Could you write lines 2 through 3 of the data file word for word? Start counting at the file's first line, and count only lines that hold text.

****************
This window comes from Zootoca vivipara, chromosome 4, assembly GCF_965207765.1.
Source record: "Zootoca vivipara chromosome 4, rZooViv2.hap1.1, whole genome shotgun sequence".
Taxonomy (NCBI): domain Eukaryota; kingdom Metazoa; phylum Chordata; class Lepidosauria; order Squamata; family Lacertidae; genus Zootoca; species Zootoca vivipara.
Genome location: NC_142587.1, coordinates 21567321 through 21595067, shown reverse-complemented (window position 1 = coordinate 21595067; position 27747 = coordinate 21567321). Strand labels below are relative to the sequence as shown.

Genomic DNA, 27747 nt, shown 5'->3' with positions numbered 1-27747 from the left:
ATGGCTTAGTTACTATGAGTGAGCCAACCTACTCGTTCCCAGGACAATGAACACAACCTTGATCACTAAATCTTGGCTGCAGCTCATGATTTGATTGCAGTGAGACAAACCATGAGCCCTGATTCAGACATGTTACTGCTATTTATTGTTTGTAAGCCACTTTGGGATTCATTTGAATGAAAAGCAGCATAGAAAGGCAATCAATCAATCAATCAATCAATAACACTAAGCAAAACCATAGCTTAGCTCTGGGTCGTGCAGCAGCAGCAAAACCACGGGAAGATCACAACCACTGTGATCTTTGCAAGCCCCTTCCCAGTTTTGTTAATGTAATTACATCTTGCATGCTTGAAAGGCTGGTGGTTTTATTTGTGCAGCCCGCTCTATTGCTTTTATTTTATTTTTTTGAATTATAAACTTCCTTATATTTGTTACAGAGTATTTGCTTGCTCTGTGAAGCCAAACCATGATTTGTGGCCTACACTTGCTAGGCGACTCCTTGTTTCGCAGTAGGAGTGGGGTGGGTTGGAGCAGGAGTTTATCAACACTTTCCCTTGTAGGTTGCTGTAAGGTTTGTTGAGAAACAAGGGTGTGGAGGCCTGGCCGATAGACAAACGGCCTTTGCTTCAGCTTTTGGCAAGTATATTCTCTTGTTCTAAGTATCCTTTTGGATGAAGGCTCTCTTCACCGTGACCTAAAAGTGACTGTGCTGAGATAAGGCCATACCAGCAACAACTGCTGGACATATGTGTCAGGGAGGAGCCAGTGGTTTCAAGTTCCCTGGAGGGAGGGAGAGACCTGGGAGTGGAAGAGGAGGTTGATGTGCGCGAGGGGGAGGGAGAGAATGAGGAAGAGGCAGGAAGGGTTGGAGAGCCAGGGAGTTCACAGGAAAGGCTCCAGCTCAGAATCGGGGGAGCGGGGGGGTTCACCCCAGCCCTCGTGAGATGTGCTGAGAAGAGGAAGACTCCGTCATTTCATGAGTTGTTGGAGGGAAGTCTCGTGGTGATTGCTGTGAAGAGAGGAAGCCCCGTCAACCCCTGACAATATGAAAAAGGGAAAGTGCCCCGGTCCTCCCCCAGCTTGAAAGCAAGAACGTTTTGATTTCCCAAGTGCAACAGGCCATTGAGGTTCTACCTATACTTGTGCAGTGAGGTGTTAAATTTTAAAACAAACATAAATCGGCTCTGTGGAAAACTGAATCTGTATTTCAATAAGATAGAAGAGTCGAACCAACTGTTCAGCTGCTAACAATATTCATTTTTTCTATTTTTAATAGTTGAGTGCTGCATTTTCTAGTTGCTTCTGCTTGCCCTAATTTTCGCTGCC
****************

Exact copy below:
Source record: "Zootoca vivipara chromosome 4, rZooViv2.hap1.1, whole genome shotgun sequence".
Taxonomy (NCBI): domain Eukaryota; kingdom Metazoa; phylum Chordata; class Lepidosauria; order Squamata; family Lacertidae; genus Zootoca; species Zootoca vivipara.